Last week, the Internal Revenue Service released interim guidance (SBSE-04-0515-0025) on foreign bank account report…
New IRS Guidelines for Willful FBAR violations
Last week, the Internal Revenue Service released interim guidance (SBSE-04-0515-0025) on foreign bank account report (FBAR) penalties to improve the administration of the FBAR compliance program. The guidance contains amendments to the Internal Revenue Manual (IRM), effective immediately, and applies to all open cases in which the FBAR penalties are at issue. Examiners are required to implement these new procedures to help ensure consistent, effective and fair administration of the penalties. A Civil FBAR Penalty Case File Checklist is also included to further establish consistency in FBAR case file information.
We find that the guidance is much needed in light of the lack of uniformity in the IRS’ application of FBAR penalties.
The IRS has the burden of showing that a FBAR violation occurred and, for willful violations, that the violation was in fact willful. Because the FBAR penalty provision only provides maximum penalty amounts, the IRS is tasked with determining the appropriate FBAR penalty amount on a case-by-case basis, taking into consideration the particular underlying facts and circumstances.
In regard to willful violations over several years, the memorandum recommends a penalty equal to 50% of the highest account balances for all years with violations. Thus, in lieu a 50% penalty for each year, one 50% penalty is imposed for all years, and it is then allocated across the years based on the balances of each year. The memorandum provides this example:
Assume highest aggregate balances of $50,000, $100,000, and $200,000 for 2010, 2011, and 2012, respectively. The total penalty amount is $100,000 (50 percent of the $200,000 highest aggregate balance during the years under examination). The total of the highest aggregate balances for all years combined is $350,000. The penalty for 2010 is $14,286 ($50,000/$350,000 x $100,000). The penalty for 2011 is $28,571 ($100,000/$350,000 x $100,000). The penalty for 2012 is $57,143 ($200,000/$350,000 x $100,000). The penalty amounts for each year are subject to the maximum penalty limitation in 31 U.S.C. § 5321(a)(5)(C).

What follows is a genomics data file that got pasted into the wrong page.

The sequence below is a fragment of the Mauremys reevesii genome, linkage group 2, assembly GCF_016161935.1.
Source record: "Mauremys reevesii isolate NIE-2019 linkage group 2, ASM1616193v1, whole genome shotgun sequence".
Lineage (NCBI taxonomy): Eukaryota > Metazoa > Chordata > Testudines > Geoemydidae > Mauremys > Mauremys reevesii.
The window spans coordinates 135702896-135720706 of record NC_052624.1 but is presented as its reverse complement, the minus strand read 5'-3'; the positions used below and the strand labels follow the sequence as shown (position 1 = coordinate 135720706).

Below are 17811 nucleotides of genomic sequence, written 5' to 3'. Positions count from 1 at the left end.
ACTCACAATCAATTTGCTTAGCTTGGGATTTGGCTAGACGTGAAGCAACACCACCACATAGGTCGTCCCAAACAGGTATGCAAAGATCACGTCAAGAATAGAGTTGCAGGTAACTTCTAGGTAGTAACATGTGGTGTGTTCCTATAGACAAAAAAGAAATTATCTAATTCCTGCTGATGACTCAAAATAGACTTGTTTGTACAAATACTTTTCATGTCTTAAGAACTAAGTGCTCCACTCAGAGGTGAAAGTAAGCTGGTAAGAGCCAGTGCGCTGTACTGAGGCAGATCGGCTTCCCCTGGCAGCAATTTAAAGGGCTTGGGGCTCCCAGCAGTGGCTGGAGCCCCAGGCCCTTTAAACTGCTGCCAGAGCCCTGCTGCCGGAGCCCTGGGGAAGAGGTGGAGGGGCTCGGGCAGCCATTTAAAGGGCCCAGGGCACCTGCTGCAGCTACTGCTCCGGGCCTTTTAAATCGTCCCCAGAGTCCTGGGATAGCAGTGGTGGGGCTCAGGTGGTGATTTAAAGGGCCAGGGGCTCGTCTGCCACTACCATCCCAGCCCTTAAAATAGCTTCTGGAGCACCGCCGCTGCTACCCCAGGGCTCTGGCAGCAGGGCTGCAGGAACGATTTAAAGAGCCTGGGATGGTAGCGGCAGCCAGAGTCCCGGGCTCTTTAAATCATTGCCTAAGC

Examiners are still free to impose a higher or lower penalty, in appropriate circumstances. In no case will the penalty exceed 100% of the highest balance of the subject accounts in the years of nonreporting. Another notable change is that IRS Counsel review is no longer required except in cases in which willful penalties have been determined.
The IRS examiner has significant discretion however this provides some much-needed guidance to taxpayers and examiners alike for FBAR penalties. Since the actual amount of the penalties is still largely determined based upon “facts and circumstances” there remains a significant opportunity for persuasive legal advocacy to minimize FBAR penalties.
The interim guidance will be incorporated into IRM 4.26.16, Report of Foreign Bank and Financial Accounts (FBAR), and IRM 4.26.17,Report of Foreign Bank and Financial Accounts (FBAR) Procedures, no later than one year from the date of issuance.